As a gardener, you love an abundant, colourful spread, filled with fresh blooms or a variety of delicious fruits or vegetables, reaching up to the sun and giving you a beautiful bounty every day of spring and summer.
I do too! But I know that pests can take their toll on anyone’s garden, no matter how experienced you are with all things green.
All too soon, you may notice that something is taking bites from your foliage, and even the veggies and fruits themselves if these creatures aren’t dealt with promptly.
But when they are in the caterpillar stage they can wreak havoc on your garden, and become frustratingly pervasive, all the while happily munching away on all your hard work. You put in the time, the toil and the love and care necessary for growing a spectacular garden, only to see it chewed into lace by industrious, ravenous caterpillars in just two or three days! But you can deal with these critters, once and for all — honest!
Here are my easy ways to control caterpillars in the garden; all it takes are a few supplies and a stomach for the “yuck” factor to be rid of them once and for all. These measures enable you to watch your garden grow to full glory, no pests in sight.
Pluck them off.
This is not for the faint of heart, so if you’re at all queasy about picking them off barehanded put on a pair of latex dish gloves. Go out early in the morning and pick the little offenders off by hand.
Instead of squishing them beneath your boot, plunge them into a bucket of water with some added dish soap and they will soon drown. That way, you won’t feel quite as put off by the “visuals” of dead caterpillars beneath your shoes.
Use an environmentally friendly insecticide.
Depending on the kind of garden you’re growing, there is undoubtedly a product available that will kill caterpillars, but not other important creatures like honeybees and other “good” insects. Go to your local garden supply store and explain what you’re growing, and no doubt they’ll offer a product that does the job but doesn’t harm other bugs.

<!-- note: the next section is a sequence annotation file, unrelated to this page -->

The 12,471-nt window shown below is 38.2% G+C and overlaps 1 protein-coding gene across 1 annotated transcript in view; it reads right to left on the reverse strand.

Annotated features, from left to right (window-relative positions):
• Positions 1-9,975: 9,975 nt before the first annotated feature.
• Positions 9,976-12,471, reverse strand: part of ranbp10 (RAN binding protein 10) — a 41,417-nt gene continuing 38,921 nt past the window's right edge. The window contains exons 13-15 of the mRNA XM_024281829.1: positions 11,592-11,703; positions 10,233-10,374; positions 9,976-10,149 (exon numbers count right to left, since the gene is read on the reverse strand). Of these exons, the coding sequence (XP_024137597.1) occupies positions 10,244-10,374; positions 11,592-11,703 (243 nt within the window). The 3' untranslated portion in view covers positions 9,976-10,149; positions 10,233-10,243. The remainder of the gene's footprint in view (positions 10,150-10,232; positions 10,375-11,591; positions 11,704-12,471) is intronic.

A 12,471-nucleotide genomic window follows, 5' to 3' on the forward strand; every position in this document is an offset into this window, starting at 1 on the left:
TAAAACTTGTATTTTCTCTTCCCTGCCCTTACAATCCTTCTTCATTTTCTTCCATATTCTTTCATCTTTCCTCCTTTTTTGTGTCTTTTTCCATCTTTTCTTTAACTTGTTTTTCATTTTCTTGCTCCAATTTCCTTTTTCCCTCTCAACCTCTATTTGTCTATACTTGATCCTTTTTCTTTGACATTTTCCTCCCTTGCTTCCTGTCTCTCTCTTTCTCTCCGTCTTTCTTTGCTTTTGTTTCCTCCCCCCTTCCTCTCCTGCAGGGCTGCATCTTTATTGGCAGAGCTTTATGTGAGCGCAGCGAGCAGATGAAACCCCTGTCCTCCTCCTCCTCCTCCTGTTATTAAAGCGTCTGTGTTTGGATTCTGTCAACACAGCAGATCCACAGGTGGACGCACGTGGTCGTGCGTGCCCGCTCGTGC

Protecting the environment is more important than ever, so use a spray or wash the leaves with a product that doesn’t drain the soil of nutrients, cause damage to healthy plants, or cause harm to a pet kitty that may enjoy wandering through your garden.
You can make a home grown solution if you prefer. Usually, four cups of water, a teaspoon of dish soap and a tablespoon of garlic powder, mixed thoroughly, is enough to do the trick. Wash the leaves and stems in the solution, and it should kill many, if not all the caterpillars in your garden. Keep an eye out for a resurgence over the following few days, and if necessary, repeat the cycle.
Grow plants that attract insects that eat caterpillars.
Aster is famous for attracting all the “right” bugs, as is Yarrow. The insects that come to a garden with these plants just love “chowing down” on caterpillars, and so they do a lot of the pest control for you.
Speaking of pest control.
Erecting a bird feeder near the garden is a wonderful way to help our feathered friends, and in return, they will gladly munch away on all the caterpillars they can find. In spring and summer birds have babies to feed, so you’ll be amazed at the number of insects — not only caterpillars but pests of all kinds — that birds will eat out of the garden.
If you’re worried about your kitty getting too close and you finding dead birds everywhere, just place a collar with a bell around its neck. That gives the birds ample warning that a predator is nearby.
Use a burlap sac to get rid of tree caterpillars.
If you have a tree in the garden that has been infested, you can still get rid of them without toxic insecticides. (Gypsy moth caterpillars, in particular, love trees.) Wrap a burlap sack around the tree, or tack it to the trunk with an easy opening, and the caterpillars will crawl in all day long.
They hate the heat, you see and are always looking for a spot that’s cool and dark, and a burlap sack presents them with the perfect escape. Then, just before dusk, quickly tie up the sack and — once again — plunge it into warm, soapy water. Voila! No more tree caterpillars.